What is Justice?

What is Justice? : Classic and Contemporary Readings

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"What is Justice?" was one of Socrates' most provocative and to this day unresolved questions. What is Justice? is an attempt to bring together many of the most prominent and influential writings on the topic of justice, both before and after Socrates, with particular emphasis on questions of justice in the modern world, especially in (more or less) egalitarian, democratic societies. The book places special emphasis on "social contract" theories of justice, both ancient and modern, culminating in the monumental work of John Rawls and various responses to his work. This book also puts special emphasis on questions of retributive justice and punishment that are typically excluded from volumes concerned with civil and "distributive" justice. In this new edition the editors expand and bring up-to-date both the readins on justice and punishment and more recent responses to Rawls' work, including Rawls' own most recent work. This book is designed to be flexible for use in very different courses and contexts and comprehensible to a wide variety of students and readers. It presupposes no philosophical or specialized background.
The book is divided into five parts, together with a general introduction to the subject and an updated bibliography. Part One includes classical sources from Homer, Plato, Aristotle, the Bible, the Koran, Aquinas, and Mencius. Part Two includes readings on the state of nature and the social contract from Hobbes and Locke to Rawls, Nozick, Gauthier, and Baier. Part Three includes the Declaration of Independence and Amendments to the US Constitution and discussions of property and social justice from Locke, Hume, and Adam Smith to Engels, Marx, Mill, von Hayek, and some contemporary authors. Part Four includes a wide variety of readings on punishment, several with specific concerns about the death penalty. Part Five begins with selections from Rawls' work and includes responses from Dworkin, Nagel, Nozick, MacIntyre, Sandel, Walzer, Okin and Rawls himself. Every selection is preceded by a brief introduction, providing some biography, history, and context for the reading, and each of the five parts begins with an introduction to the topics to be discussed.
Every selection, however, is self-contained, so that the readings can be selected in virtually any order to suit the needs of the instructor or reader.
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Product details

  • Paperback | 366 pages
  • 162.56 x 231.14 x 20.32mm | 521.63g
  • New York, United States
  • English
  • Revised
  • 2nd Revised edition
  • 0195128109
  • 9780195128109
  • 2,139,988

Table of contents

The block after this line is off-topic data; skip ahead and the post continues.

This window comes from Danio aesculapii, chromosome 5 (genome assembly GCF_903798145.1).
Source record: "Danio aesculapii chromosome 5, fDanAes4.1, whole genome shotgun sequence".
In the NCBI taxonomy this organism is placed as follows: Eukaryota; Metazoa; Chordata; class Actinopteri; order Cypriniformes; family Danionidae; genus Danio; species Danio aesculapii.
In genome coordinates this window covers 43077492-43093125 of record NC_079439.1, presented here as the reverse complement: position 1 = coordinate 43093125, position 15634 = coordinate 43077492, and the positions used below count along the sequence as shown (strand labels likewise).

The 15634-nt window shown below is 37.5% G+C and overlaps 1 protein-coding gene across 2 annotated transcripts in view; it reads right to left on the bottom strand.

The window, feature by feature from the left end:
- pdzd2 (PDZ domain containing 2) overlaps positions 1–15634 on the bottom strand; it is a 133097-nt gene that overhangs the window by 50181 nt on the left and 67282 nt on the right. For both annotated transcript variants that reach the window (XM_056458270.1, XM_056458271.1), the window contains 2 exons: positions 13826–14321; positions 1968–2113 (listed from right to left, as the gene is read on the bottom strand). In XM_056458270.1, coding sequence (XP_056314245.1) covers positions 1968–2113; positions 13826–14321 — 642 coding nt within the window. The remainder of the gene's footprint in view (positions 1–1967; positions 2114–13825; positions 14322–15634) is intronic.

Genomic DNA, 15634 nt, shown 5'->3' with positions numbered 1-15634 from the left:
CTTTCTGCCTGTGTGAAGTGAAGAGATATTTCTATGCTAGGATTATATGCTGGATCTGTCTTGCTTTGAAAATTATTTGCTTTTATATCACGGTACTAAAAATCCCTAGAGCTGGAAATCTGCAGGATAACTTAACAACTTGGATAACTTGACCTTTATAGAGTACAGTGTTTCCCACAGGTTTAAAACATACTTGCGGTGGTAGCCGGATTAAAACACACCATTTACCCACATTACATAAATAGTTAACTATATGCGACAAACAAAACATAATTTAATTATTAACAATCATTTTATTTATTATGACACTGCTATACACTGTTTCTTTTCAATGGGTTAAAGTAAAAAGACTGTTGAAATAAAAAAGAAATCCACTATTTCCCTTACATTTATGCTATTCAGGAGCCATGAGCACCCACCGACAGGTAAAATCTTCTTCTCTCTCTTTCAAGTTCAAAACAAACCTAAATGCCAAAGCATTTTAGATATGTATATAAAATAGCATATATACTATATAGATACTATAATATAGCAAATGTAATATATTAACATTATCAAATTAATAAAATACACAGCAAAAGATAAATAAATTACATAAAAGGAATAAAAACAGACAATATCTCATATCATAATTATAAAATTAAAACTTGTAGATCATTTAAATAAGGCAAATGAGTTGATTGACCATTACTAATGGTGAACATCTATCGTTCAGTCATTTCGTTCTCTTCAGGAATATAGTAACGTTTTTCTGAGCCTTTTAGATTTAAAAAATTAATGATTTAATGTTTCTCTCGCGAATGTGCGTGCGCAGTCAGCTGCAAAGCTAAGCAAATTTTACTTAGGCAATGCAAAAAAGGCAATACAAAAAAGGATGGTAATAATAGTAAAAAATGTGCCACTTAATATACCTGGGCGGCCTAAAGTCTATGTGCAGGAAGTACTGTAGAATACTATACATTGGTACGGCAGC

INTRODUCTION ; PART ONE: CLASSICAL SOURCES ; Homer, from the Iliad ; "Justice, Equality, Desert," from the Bible ; Plato from the Republic ; Aristotle, from the Nicomachean Ethics ; "Justice, Retribution, and Mercy," from the Koran ; Aquinas, from Summa Theologica ; Mencius, from On the Mind ; PART TWO: JUSTICE AND THE SOCIAL CONTRACT ; Hobbes, from Leviathan ; Locke, from Second Treatise on Government ; Rousseau, from A Discourse on Inequality and The Social Contract ; Hegel, from Phenomenology of Spirit ; Rawls, from A Theory of Justice ; Nozick, from Anarchy, State, and Utopia ; Gauthier, from "The Social Contract as Ideology" ; Baier, from "Trust and Antitrust" ; PART THREE: JUSTICE AND SOCIETY ; The Declaration of Independence and Amendments to the Constitution of the United States of America ; Locke, from Second Treatise on Government ; Hume, from An Enquiry Concerning the Principles of Justice and A Treatise of Human Nature ; Adam Smith, from A Theory of Moral Sentiments and The Wealth of Nations ; Kant, from Philosophy of Law ; Hegel, from Philosophy of Right ; Mill, from Utilitarianism ; Engels, from Anti-Duhring, and Marx, from A Critique of the Gotha Programme ; von Hayek, from The Mirage of Social Justice ; Bernard Williams, from "The Idean of Equality ; David Miller, from Social Justice ; PART FOUR: JUSTICE AND PUNISHMENT ; Pietro Marongiu and Graeme Newman, from Vengeance ; Nozick, from Philosphical Explanations ; Bentham, from Introduction to the Principles of Morals and Legislation ; Kant, from Philosophy of Law ; Hegel, from Philosophy of Right ; Nietzsche, from On the Genealogy of Morals ; Rawls, from "Two Concepts of Rules" ; Michael Moore, from "The Moral Worth of Retribution" ; Jean Hampton, from "The Moral Education Theory of Punishment" ; Robert Solomon, from A Passion for Justice ; United States Supreme Court, Gregg v. Georgia ; Hugo Bedau, from "Capital Punishment and Retributive Justice" ; Ernst van den Haag, from "Deterrence and the Death Penalty" ; Camus, from "Reflections on the Guillotine" ; PART FIVE: THE CONTEMPORARY DEBATE ON DISTRIBUTIVE JUSTICE ; Rawls, from A Theory of Justice ; Dworkin, from "The Original Position" ; Thomas Nagel, from "Rawls on Justice" ; Nozick, from Anarchy, State and Utopia ; MacIntyre, from After Virtue ; Michael Sandel, from Liberalism and the Limits of Justice ; Michael Walzer, from Spheres of Justice ; Susan Moller Okin, from Justice, Gender and the Family ; Rawls, from "Justice as Fairness: Political not Metaphysical" ; BIBLIOGRAPHY
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